Presentation on theme: "Document 1: reference MEPO 1/55 (p.321 – 322) Police letter. Undated. From an unknown person to Henry Matthews, the Secretary of State, reporting on trials."— Presentation transcript:
Document 1: reference MEPO 1/55 (p.321 – 322) Police letter. Undated. From an unknown person to Henry Matthews, the Secretary of State, reporting on trials of police boots During the past twelve months Sir Charles Warren has had trials made of several varieties of boots with [text missing] waterproof or silent [text missing] none have [text missing] suitable for the [text missing] police force of [text missing] adapted [text missing] when the changes of [text missing] and weather are taken into consideration though in [text missing] instances they have been found very suitable in particular cases. The constable has to walk daily for 8 hours and the greatest caution is required in making changes in his boots, as upon these his efficiency so much depends. Two important complaints against the noiseless boots are that the wearer is very much more fatigued than when ordinary boots are worn, and that the feet are ‘drawn’ and made sore. Many very strong reasons have been sent to the Commissioner by the public in favour of the retention by Police on their beats of boots which are not silent.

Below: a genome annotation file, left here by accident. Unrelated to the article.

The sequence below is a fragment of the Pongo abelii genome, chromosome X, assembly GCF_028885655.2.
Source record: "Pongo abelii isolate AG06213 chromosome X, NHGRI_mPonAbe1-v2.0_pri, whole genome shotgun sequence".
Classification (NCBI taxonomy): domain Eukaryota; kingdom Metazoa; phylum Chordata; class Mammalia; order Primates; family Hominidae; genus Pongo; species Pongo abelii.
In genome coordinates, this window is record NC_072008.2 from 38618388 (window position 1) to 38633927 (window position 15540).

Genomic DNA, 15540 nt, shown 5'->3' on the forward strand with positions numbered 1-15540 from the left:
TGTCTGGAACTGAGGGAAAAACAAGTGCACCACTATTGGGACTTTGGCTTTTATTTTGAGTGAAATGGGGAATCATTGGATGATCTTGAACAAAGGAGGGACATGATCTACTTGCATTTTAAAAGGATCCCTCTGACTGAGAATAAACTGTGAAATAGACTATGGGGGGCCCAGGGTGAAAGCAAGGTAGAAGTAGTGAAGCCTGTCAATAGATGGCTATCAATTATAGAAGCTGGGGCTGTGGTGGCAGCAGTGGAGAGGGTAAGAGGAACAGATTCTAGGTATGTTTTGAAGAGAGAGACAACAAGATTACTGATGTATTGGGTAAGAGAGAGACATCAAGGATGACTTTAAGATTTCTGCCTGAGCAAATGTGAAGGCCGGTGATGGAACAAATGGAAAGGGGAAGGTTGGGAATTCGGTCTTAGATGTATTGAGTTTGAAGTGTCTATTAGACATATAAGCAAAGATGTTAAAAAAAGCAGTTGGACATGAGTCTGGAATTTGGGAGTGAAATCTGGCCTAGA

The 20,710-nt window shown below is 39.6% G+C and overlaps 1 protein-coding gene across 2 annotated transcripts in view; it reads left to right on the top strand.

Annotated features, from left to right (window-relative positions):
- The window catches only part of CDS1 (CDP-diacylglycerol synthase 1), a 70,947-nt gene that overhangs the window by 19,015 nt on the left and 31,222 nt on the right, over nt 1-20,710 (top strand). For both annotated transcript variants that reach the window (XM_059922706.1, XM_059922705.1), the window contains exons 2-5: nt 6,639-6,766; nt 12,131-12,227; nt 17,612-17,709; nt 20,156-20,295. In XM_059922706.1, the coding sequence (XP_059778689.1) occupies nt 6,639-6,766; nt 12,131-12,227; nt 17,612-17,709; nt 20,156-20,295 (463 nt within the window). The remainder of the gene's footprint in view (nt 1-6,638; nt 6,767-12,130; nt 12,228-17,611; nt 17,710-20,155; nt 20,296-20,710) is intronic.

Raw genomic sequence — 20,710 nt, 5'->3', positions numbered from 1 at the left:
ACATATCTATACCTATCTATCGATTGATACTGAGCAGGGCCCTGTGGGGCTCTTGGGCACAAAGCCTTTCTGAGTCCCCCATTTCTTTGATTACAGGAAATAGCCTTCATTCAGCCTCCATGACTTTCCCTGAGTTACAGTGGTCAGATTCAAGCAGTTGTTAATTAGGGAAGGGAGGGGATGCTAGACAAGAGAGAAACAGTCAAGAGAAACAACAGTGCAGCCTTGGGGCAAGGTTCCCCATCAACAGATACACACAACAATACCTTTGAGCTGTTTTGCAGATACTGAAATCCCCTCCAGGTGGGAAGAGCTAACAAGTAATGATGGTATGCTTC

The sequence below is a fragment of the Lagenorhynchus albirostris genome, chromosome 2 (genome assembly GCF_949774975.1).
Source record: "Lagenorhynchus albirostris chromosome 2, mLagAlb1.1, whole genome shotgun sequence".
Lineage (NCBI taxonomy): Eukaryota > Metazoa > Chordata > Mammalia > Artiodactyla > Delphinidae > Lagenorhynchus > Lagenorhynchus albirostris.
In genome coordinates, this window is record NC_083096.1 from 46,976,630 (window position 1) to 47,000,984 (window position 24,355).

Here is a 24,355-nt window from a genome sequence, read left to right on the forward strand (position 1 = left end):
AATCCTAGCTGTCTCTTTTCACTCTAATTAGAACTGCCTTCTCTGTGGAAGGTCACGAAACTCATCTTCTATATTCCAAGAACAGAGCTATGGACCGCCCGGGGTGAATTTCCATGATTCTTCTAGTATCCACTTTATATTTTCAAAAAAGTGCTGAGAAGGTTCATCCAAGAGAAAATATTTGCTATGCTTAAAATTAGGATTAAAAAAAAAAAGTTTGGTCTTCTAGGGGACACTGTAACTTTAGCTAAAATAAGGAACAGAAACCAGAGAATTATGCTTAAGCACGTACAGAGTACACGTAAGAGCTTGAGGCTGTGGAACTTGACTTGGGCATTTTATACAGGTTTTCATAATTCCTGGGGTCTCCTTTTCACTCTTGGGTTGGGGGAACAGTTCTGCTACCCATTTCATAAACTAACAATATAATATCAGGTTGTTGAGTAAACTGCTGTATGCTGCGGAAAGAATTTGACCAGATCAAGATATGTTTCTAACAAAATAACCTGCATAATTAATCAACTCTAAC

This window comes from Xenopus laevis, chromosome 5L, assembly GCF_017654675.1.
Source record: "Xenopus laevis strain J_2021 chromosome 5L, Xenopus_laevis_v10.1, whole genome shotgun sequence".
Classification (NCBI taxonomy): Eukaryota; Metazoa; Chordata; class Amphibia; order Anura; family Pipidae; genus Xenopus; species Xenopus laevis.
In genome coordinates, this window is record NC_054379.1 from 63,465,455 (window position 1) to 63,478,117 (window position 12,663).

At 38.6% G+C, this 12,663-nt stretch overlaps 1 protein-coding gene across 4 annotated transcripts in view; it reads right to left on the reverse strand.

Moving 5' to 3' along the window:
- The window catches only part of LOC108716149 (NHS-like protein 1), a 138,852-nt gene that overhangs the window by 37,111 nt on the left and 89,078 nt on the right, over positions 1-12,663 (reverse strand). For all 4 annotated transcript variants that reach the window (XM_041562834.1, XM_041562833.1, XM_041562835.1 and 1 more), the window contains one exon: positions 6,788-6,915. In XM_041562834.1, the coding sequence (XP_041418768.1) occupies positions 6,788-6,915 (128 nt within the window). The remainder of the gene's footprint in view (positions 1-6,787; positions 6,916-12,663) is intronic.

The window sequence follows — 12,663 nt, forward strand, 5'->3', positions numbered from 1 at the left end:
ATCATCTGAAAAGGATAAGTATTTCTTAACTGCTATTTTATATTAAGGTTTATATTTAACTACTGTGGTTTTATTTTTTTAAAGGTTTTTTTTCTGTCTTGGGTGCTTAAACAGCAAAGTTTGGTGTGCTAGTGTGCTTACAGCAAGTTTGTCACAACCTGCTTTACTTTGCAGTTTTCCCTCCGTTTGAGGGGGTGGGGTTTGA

Document 2: reference MEPO 1/48 Police letter, 9 October 1888. From Charles Warren to Sir James Fraser, suggesting that the two police forces should be in closer communication 9.10.88 Sir J Fraser My dear Fraser, In order to prevent our working doubly over the same ground I have to suggest that our CID should be in more constant communication with yours about the W[hitechapel] murders. Could you send an officer to Ch[ief] Insp[ector] Swanson here every morning to consult or may I send an officer every morning to consult with your officers. We are inundated with suggestions and names of suspects. Truly Yours, C.W. [Charles Warren]